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This study assessed the spatial and temporal (horizontal and vertical) distribution of Asterias amurensis larvae in the Derwent Estuary and adjacent Storm Bay, SE Tasmania. Horizontal transport and development was assessed by collecting plankton samples at 2 or 4 week intervals, from July to December 2001, at 4 sites in the Derwent Estuary and 6 sites in Storm Bay. The effects of light and salinity on vertical distribution of larvae was examined over a 24 hour tidal and diel cycle.
This study reports on previously undescribed predation on Asterias amurensis in the Derwent Estuary, Tasmania by the spider crab Leptomithrax gaimardii (Milne Edwards). Specifically, this study describes the predatory interaction between the spider crab and A. amurensis and quantifies patterns of sub-lethal injuries inflicted on the seastar during a localised aggregation of the spider crab.
In the Derwent Estuary (south eastern Tasmania, Australia), the introduced northern Pacific seastar Asterias amurensis is highly abundant and fecund when associated with anthropogenic structures (wharves and marinas). Based on modelled predictions of fertilisation success, seastars at wharf 'hotspots', whilst representing <10% of the total population in the Derwent Estuary, and concentrated in <0.1% of the total area, contribute up to >80% of total larval production in the estuary. Reproductive potential of populations at wharf and control sites was quantified (in terms of individual capacity and spatial characteristics of the population. A large scale survey was undertaken in the Derwent estuary (to 27m) to determine spatial distribution of the species. Zygote production (i.e. number of fertilised eggs) was used as a measure of reproductive output and was simulated using empirical estimates of spatial and reproductive parameters of the adult seastars in a spatially explicit model of fertilization (developed by A. Morris and C. Johnson).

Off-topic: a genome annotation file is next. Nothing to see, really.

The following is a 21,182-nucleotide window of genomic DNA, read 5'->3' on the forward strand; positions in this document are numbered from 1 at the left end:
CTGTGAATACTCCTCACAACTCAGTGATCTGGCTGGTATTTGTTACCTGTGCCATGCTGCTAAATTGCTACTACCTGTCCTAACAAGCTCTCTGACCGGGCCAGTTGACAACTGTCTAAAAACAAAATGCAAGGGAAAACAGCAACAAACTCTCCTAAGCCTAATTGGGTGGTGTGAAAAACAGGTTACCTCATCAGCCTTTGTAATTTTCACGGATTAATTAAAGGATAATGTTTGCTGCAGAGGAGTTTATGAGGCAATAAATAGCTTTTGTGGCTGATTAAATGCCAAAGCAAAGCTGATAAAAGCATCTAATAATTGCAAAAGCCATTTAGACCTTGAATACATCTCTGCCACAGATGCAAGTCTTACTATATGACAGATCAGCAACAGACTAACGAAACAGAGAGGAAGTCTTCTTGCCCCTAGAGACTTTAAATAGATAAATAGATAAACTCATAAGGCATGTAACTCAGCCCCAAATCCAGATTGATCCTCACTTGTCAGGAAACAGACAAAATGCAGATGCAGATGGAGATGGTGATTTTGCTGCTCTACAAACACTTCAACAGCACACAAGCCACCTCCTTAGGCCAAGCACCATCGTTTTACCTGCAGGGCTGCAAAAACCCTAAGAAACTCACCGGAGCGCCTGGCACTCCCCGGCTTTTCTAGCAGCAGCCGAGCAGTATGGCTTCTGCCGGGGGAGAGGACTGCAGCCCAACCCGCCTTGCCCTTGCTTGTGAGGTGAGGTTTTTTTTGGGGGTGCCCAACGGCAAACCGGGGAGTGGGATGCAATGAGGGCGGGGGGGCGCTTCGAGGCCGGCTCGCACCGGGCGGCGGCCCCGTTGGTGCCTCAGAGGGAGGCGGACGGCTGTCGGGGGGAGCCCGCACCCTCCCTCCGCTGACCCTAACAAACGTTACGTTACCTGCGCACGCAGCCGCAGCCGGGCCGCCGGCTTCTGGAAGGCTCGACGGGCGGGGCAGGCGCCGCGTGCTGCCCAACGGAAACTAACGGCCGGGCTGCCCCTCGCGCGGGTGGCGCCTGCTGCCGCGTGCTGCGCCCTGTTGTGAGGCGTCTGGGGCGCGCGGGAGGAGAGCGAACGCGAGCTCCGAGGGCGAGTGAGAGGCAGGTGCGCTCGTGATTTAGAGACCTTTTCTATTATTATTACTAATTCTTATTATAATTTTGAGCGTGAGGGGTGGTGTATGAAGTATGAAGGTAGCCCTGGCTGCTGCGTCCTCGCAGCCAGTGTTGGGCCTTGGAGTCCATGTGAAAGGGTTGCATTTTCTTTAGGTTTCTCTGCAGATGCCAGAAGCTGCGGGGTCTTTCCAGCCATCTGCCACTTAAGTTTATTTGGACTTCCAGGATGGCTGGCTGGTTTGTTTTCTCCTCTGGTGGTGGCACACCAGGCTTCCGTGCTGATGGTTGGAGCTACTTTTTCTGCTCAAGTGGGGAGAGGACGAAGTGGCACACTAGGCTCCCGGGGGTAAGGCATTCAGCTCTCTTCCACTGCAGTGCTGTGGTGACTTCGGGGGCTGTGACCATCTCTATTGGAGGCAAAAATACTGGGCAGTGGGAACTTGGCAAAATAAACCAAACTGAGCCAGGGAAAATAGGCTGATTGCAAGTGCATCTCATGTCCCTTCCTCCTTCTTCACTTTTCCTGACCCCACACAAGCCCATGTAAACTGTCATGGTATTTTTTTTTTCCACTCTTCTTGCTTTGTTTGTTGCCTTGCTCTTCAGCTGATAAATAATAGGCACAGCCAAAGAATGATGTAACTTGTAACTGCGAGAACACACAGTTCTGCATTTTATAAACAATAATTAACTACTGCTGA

This study compared the individual and combined effects of two introduced marine species in SE Tasmania - the northern Pacific seastar (Asterias amurensis) and the European green crab (Carcinus maenas) - and investigated their impact on native invertebrate fauna using in situ caging experiments. Both species predate upon bivalves, and this study assessed the biological interaction between these introduced species and native bivalve species - allowing the impact of multiple exotic predator species to be investigated in one system. The cage experiments have 5 treatment groups, including all combinations of presence (single animal) and absence of seastars and crabs, and a control with neither. Predator activity (number and type of bivalves consumed) was recorded after 8 weeks by suction-sampling each cage and counting and identifying fauna.